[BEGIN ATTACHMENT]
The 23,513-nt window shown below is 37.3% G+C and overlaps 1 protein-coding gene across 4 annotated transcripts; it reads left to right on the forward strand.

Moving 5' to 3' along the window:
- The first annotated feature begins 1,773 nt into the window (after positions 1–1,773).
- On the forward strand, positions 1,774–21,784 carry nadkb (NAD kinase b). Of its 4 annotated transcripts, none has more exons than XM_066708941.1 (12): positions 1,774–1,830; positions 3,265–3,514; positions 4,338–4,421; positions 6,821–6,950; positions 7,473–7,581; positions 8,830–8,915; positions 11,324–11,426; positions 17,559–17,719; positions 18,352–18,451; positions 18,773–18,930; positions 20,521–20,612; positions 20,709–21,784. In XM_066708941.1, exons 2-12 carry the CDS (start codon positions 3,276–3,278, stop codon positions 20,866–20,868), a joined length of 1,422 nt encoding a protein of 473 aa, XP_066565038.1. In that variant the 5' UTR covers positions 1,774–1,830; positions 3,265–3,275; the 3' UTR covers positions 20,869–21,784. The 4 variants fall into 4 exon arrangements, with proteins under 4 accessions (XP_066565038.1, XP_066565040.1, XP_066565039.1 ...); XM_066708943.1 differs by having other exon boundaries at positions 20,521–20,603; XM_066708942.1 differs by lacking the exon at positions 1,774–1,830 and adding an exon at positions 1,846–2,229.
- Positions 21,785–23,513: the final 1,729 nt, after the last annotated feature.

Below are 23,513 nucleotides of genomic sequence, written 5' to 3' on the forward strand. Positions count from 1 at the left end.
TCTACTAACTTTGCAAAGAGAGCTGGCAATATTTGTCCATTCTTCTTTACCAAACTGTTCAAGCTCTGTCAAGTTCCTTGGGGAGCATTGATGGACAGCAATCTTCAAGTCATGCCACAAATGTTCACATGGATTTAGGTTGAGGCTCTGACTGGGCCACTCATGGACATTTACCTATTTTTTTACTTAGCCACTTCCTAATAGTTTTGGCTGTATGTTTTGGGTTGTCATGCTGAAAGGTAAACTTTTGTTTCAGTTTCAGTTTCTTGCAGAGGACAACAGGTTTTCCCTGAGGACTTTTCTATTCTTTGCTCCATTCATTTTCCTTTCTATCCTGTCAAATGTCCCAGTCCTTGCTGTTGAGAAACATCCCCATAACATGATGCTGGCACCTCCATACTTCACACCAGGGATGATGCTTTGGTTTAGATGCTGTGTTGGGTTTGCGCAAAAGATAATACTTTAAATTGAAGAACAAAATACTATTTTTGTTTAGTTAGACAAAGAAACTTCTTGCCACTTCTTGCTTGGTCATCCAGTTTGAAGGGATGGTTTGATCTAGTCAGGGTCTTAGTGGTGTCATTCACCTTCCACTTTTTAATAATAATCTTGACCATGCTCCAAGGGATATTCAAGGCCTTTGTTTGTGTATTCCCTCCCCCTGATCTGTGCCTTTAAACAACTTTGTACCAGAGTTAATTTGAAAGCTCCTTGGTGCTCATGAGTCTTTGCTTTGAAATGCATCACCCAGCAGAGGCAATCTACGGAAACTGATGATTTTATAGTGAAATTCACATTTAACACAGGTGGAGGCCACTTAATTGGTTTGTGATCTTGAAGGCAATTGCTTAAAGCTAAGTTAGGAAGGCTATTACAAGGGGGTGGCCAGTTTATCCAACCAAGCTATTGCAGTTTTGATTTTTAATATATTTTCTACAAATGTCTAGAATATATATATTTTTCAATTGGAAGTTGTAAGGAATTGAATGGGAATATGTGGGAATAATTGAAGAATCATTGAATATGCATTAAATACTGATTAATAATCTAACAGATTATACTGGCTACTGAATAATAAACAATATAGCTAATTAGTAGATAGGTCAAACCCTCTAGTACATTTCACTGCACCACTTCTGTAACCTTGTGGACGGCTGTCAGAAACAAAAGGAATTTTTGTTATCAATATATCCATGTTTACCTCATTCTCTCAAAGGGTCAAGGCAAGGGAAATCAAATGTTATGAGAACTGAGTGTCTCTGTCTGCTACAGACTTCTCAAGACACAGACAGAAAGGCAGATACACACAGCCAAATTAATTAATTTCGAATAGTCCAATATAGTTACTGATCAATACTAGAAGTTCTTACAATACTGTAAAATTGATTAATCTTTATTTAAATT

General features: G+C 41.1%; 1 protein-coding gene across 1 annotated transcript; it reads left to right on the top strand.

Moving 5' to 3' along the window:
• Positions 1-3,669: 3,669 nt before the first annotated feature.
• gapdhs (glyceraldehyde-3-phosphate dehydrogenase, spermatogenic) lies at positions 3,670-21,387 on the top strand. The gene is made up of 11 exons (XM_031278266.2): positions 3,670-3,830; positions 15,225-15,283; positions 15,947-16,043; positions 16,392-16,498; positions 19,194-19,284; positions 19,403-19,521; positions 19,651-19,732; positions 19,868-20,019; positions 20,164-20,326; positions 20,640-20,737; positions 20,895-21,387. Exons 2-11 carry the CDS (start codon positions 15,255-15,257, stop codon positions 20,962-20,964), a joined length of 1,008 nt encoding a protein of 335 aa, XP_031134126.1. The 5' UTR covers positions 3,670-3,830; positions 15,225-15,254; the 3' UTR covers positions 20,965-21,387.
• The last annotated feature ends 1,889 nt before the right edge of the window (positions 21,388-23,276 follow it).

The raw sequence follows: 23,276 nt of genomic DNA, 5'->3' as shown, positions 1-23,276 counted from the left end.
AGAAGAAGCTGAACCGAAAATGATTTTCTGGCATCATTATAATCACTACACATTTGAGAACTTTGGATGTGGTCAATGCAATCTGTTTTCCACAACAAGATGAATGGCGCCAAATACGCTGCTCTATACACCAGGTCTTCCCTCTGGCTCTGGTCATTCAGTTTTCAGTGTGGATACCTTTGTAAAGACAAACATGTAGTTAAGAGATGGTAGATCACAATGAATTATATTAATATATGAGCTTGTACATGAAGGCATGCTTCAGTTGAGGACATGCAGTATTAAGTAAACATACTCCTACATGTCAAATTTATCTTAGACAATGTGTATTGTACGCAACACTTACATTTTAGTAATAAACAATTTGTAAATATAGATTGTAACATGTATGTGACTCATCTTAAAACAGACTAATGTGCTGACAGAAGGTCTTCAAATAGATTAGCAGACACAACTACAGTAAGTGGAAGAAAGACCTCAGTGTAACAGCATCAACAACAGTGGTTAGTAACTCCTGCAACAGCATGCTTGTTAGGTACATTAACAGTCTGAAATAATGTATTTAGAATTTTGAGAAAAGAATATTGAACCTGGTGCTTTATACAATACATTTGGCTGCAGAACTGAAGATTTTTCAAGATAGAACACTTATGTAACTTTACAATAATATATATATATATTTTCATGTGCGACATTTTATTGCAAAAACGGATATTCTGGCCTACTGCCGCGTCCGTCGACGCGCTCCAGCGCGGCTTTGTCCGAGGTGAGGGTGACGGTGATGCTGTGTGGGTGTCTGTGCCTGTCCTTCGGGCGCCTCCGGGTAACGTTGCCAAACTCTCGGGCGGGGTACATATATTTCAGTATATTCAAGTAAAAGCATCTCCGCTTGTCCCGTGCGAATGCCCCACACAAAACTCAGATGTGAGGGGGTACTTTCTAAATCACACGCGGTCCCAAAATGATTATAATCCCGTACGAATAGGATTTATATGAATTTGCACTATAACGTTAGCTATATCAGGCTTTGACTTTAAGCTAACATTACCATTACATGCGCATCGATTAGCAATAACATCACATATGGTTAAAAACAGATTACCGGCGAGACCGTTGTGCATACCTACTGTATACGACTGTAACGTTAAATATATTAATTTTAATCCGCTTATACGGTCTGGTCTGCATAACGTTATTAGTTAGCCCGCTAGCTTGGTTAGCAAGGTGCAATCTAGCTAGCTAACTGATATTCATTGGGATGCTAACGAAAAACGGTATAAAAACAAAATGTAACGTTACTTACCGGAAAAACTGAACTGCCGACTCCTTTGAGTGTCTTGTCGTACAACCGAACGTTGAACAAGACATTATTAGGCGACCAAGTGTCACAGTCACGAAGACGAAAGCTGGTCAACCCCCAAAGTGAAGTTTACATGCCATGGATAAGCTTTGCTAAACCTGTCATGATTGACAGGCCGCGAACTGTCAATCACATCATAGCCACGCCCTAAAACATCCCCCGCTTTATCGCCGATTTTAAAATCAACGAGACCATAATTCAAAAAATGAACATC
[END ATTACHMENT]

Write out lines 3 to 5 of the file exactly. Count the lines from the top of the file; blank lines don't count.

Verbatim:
- The first annotated feature begins 1,773 nt into the window (after positions 1–1,773).
- On the forward strand, positions 1,774–21,784 carry nadkb (NAD kinase b). Of its 4 annotated transcripts, none has more exons than XM_066708941.1 (12): positions 1,774–1,830; positions 3,265–3,514; positions 4,338–4,421; positions 6,821–6,950; positions 7,473–7,581; positions 8,830–8,915; positions 11,324–11,426; positions 17,559–17,719; positions 18,352–18,451; positions 18,773–18,930; positions 20,521–20,612; positions 20,709–21,784. In XM_066708941.1, exons 2-12 carry the CDS (start codon positions 3,276–3,278, stop codon positions 20,866–20,868), a joined length of 1,422 nt encoding a protein of 473 aa, XP_066565038.1. In that variant the 5' UTR covers positions 1,774–1,830; positions 3,265–3,275; the 3' UTR covers positions 20,869–21,784. The 4 variants fall into 4 exon arrangements, with proteins under 4 accessions (XP_066565038.1, XP_066565040.1, XP_066565039.1 ...); XM_066708943.1 differs by having other exon boundaries at positions 20,521–20,603; XM_066708942.1 differs by lacking the exon at positions 1,774–1,830 and adding an exon at positions 1,846–2,229.
- Positions 21,785–23,513: the final 1,729 nt, after the last annotated feature.